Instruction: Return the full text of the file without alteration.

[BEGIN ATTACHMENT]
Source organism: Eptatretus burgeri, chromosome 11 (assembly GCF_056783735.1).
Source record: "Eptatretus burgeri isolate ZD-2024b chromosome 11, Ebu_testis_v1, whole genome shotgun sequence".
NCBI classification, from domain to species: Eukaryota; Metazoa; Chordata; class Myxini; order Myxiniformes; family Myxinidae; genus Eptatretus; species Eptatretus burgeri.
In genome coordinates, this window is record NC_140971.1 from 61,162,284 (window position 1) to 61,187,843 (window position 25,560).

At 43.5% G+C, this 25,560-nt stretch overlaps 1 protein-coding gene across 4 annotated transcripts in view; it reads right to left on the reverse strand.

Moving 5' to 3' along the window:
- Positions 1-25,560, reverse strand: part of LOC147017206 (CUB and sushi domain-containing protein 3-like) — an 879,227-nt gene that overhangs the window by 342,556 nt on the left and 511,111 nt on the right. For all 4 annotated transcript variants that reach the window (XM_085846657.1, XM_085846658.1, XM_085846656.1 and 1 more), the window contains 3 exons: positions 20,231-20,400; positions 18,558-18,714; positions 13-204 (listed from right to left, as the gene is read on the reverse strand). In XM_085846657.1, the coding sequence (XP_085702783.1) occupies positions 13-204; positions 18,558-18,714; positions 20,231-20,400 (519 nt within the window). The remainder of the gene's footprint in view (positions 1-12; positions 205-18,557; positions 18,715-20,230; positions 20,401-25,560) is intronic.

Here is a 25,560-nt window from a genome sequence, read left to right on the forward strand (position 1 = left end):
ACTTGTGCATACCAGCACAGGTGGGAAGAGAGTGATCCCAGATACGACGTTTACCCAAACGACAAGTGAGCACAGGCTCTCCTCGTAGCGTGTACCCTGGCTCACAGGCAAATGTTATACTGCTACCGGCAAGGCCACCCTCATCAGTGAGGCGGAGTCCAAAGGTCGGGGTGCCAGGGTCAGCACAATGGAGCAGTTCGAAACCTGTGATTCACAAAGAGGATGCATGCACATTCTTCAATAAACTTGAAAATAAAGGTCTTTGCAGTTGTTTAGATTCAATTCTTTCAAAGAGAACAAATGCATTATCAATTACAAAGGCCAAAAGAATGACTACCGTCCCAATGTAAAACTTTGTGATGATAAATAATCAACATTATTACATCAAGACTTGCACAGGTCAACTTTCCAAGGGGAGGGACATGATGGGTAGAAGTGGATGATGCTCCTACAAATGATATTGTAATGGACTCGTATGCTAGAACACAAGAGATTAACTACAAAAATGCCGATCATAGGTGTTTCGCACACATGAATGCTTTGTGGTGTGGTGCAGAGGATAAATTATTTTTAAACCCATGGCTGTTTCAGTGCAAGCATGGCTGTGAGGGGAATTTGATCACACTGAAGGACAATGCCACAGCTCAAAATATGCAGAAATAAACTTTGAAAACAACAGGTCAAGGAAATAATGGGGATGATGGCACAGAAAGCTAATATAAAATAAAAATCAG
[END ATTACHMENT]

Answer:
Source organism: Eptatretus burgeri, chromosome 11 (assembly GCF_056783735.1).
Source record: "Eptatretus burgeri isolate ZD-2024b chromosome 11, Ebu_testis_v1, whole genome shotgun sequence".
NCBI classification, from domain to species: Eukaryota; Metazoa; Chordata; class Myxini; order Myxiniformes; family Myxinidae; genus Eptatretus; species Eptatretus burgeri.
In genome coordinates, this window is record NC_140971.1 from 61,162,284 (window position 1) to 61,187,843 (window position 25,560).

At 43.5% G+C, this 25,560-nt stretch overlaps 1 protein-coding gene across 4 annotated transcripts in view; it reads right to left on the reverse strand.

Moving 5' to 3' along the window:
- Positions 1-25,560, reverse strand: part of LOC147017206 (CUB and sushi domain-containing protein 3-like) — an 879,227-nt gene that overhangs the window by 342,556 nt on the left and 511,111 nt on the right. For all 4 annotated transcript variants that reach the window (XM_085846657.1, XM_085846658.1, XM_085846656.1 and 1 more), the window contains 3 exons: positions 20,231-20,400; positions 18,558-18,714; positions 13-204 (listed from right to left, as the gene is read on the reverse strand). In XM_085846657.1, the coding sequence (XP_085702783.1) occupies positions 13-204; positions 18,558-18,714; positions 20,231-20,400 (519 nt within the window). The remainder of the gene's footprint in view (positions 1-12; positions 205-18,557; positions 18,715-20,230; positions 20,401-25,560) is intronic.

Here is a 25,560-nt window from a genome sequence, read left to right on the forward strand (position 1 = left end):
ACTTGTGCATACCAGCACAGGTGGGAAGAGAGTGATCCCAGATACGACGTTTACCCAAACGACAAGTGAGCACAGGCTCTCCTCGTAGCGTGTACCCTGGCTCACAGGCAAATGTTATACTGCTACCGGCAAGGCCACCCTCATCAGTGAGGCGGAGTCCAAAGGTCGGGGTGCCAGGGTCAGCACAATGGAGCAGTTCGAAACCTGTGATTCACAAAGAGGATGCATGCACATTCTTCAATAAACTTGAAAATAAAGGTCTTTGCAGTTGTTTAGATTCAATTCTTTCAAAGAGAACAAATGCATTATCAATTACAAAGGCCAAAAGAATGACTACCGTCCCAATGTAAAACTTTGTGATGATAAATAATCAACATTATTACATCAAGACTTGCACAGGTCAACTTTCCAAGGGGAGGGACATGATGGGTAGAAGTGGATGATGCTCCTACAAATGATATTGTAATGGACTCGTATGCTAGAACACAAGAGATTAACTACAAAAATGCCGATCATAGGTGTTTCGCACACATGAATGCTTTGTGGTGTGGTGCAGAGGATAAATTATTTTTAAACCCATGGCTGTTTCAGTGCAAGCATGGCTGTGAGGGGAATTTGATCACACTGAAGGACAATGCCACAGCTCAAAATATGCAGAAATAAACTTTGAAAACAACAGGTCAAGGAAATAATGGGGATGATGGCACAGAAAGCTAATATAAAATAAAAATCAG